A customer was confused that Lem’s had starting selling barbecue along the river
Rib tips are a Chicago invention and the city’s most famous may come from Lem’s Bar-B-Q, the Chatham restaurant that’s been around since for almost seven decades. Lem’s owners reportedly weren’t very happy the restaurant’s name was used on the menu at Chicago Brewhouse, a restaurant/bar that opened in July on the Chicago Riverwalk. When it opened, the menu included “Chatham Rib Tips with Lem’s BBQ Sauce.” The Lem’s reference has since been removed after Chicago Brewhouse’s owners received a cease-and-desist letter.
In August, a Lem’s regular dined at Chicago Brewhouse and was confused after seeing the menu, according to The Chicago Crusader. He called Lem’s owner Carmen Lemons wondering if Lem’s had begun selling food on the Riverwalk. That wasn’t the case — there was no agreement between the two restaurants. Though around since the 1950s, Lem’s ownership established a trademark in 2006. Lemons directed her attorney to send a cease-and-desist letter to the owners of Chicago Brewhouse, Vaughan Hospitality.
Owner Kevin Vaughan has apologized to Lemons. He told the Crusader that one of his workers purchased the sauce used for the rib tibs from Lem’s. Lemons told the Crusader that Vaughan should have known better; they’ve been around since the 1950s.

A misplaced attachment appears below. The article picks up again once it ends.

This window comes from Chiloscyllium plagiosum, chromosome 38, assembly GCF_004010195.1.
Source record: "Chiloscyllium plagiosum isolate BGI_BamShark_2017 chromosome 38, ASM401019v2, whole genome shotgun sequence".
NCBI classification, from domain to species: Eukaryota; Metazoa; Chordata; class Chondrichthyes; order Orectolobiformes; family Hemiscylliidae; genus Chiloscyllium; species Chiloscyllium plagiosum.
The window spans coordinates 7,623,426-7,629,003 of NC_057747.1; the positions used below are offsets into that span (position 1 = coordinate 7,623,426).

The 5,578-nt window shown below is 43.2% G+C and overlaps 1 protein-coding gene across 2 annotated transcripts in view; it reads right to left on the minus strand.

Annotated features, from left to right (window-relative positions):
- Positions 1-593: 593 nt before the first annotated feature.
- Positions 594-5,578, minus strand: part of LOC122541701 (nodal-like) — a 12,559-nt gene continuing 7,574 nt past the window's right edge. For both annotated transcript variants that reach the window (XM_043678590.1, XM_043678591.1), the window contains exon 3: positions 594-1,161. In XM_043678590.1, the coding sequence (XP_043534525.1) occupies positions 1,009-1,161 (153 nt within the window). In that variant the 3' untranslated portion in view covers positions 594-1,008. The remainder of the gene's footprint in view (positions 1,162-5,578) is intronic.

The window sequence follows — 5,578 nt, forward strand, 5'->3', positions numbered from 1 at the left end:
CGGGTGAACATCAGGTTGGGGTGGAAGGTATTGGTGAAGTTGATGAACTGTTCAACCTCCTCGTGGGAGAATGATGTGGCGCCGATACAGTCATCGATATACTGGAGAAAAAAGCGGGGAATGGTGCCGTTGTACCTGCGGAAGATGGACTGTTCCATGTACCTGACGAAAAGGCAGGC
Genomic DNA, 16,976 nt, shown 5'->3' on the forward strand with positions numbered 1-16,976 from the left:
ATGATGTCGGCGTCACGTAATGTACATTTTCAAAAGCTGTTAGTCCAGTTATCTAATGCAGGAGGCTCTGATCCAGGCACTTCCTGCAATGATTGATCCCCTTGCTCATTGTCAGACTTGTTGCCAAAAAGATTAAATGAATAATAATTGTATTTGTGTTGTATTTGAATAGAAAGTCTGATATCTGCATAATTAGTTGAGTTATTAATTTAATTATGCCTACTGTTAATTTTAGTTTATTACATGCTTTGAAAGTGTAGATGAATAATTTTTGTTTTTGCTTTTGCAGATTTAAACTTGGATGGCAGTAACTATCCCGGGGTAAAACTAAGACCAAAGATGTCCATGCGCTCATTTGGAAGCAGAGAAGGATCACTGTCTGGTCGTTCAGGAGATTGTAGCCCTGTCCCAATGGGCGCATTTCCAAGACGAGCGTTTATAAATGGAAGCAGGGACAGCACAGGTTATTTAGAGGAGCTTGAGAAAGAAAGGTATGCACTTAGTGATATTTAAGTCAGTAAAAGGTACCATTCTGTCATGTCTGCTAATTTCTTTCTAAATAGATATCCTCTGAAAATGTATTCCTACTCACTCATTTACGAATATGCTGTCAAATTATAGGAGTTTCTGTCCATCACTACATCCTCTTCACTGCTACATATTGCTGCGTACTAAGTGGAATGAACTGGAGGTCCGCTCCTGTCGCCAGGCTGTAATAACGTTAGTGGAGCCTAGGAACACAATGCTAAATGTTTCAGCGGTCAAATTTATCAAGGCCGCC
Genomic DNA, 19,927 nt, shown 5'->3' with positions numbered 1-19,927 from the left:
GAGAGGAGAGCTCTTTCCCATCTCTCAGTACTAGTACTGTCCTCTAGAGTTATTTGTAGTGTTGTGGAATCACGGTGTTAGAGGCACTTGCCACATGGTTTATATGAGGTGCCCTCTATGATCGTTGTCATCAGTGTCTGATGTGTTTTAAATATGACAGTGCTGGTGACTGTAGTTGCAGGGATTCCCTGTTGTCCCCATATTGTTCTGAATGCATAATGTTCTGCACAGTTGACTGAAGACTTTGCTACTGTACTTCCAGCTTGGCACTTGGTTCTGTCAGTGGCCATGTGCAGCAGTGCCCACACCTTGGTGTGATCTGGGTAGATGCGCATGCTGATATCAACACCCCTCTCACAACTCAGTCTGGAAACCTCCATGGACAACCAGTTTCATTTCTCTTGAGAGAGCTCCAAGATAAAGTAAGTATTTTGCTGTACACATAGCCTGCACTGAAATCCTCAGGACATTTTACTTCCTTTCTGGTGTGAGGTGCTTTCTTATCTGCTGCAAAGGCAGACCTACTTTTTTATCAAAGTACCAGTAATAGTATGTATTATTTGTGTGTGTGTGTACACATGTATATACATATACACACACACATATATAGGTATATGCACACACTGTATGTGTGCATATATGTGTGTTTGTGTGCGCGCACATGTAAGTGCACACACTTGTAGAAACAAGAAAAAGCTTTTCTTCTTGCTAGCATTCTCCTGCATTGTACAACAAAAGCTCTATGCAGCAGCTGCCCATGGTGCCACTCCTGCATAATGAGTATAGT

ChicagoBrewhouse by on Scribd
The menu at Chicago Brewhouse features dishes from around the city and it’s shaped like a Chicago map. It’s meant to give tourists a taste of Chicago, to introduce them to flavors and dishes they wouldn’t normally see while staying at a hotel downtown. The Riverwalk is one of the city’s biggest tourist attractions. Other items include elotes from Little Village and chicken tikka masala from Devon Avenue. No other items, besides the rib tips, used another restaurant’s name.
This sort of practice — using another restaurant’s items on a menu — isn’t unusual in Chicago — especially with desserts. Diana Dávila of Mi Tocaya Antojeria in Logan Square buys tres leches cake from Kristoffer’s Cafe & Bakery in Pilsen. The difference there is the staff at Kristoffer’s knows Mi Tocaya’s workers. They also know that their cake is being served at the restaurant. Over at Old Habits, the food side inside Ludlow Liquors in Logan Square, chef Nick Jirasek uses sauce from Hienie’s Shrimp House, the 71-year-old restaurant on the Southeast Side. The sauce is listed in descriptions on the smoked Buffalo cauliflower and chicken legs.Recommend0 recommendationsPublished in